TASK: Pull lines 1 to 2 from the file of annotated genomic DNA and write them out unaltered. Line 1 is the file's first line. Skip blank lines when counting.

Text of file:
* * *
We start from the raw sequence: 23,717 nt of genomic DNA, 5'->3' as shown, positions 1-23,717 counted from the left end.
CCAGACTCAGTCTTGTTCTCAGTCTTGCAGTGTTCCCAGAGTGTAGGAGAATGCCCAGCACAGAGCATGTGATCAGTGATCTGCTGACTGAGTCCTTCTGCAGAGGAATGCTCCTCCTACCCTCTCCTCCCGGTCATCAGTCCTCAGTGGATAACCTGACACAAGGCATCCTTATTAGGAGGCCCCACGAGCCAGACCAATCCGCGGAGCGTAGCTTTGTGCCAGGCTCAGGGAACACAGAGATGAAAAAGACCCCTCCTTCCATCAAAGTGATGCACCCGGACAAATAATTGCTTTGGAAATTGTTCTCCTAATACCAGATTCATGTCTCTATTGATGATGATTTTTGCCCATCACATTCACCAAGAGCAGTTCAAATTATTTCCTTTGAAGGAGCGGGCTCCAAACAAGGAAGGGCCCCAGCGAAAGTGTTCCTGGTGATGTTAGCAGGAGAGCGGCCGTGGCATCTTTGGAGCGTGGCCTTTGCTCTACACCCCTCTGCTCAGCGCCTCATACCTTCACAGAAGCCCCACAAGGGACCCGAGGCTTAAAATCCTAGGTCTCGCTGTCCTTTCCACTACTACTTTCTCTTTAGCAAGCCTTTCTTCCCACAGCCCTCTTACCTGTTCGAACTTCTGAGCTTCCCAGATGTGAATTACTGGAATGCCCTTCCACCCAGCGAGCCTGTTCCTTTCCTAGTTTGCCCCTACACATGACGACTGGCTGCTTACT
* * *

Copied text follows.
We start from the raw sequence: 23,717 nt of genomic DNA, 5'->3' as shown, positions 1-23,717 counted from the left end.
CCAGACTCAGTCTTGTTCTCAGTCTTGCAGTGTTCCCAGAGTGTAGGAGAATGCCCAGCACAGAGCATGTGATCAGTGATCTGCTGACTGAGTCCTTCTGCAGAGGAATGCTCCTCCTACCCTCTCCTCCCGGTCATCAGTCCTCAGTGGATAACCTGACACAAGGCATCCTTATTAGGAGGCCCCACGAGCCAGACCAATCCGCGGAGCGTAGCTTTGTGCCAGGCTCAGGGAACACAGAGATGAAAAAGACCCCTCCTTCCATCAAAGTGATGCACCCGGACAAATAATTGCTTTGGAAATTGTTCTCCTAATACCAGATTCATGTCTCTATTGATGATGATTTTTGCCCATCACATTCACCAAGAGCAGTTCAAATTATTTCCTTTGAAGGAGCGGGCTCCAAACAAGGAAGGGCCCCAGCGAAAGTGTTCCTGGTGATGTTAGCAGGAGAGCGGCCGTGGCATCTTTGGAGCGTGGCCTTTGCTCTACACCCCTCTGCTCAGCGCCTCATACCTTCACAGAAGCCCCACAAGGGACCCGAGGCTTAAAATCCTAGGTCTCGCTGTCCTTTCCACTACTACTTTCTCTTTAGCAAGCCTTTCTTCCCACAGCCCTCTTACCTGTTCGAACTTCTGAGCTTCCCAGATGTGAATTACTGGAATGCCCTTCCACCCAGCGAGCCTGTTCCTTTCCTAGTTTGCCCCTACACATGACGACTGGCTGCTTACT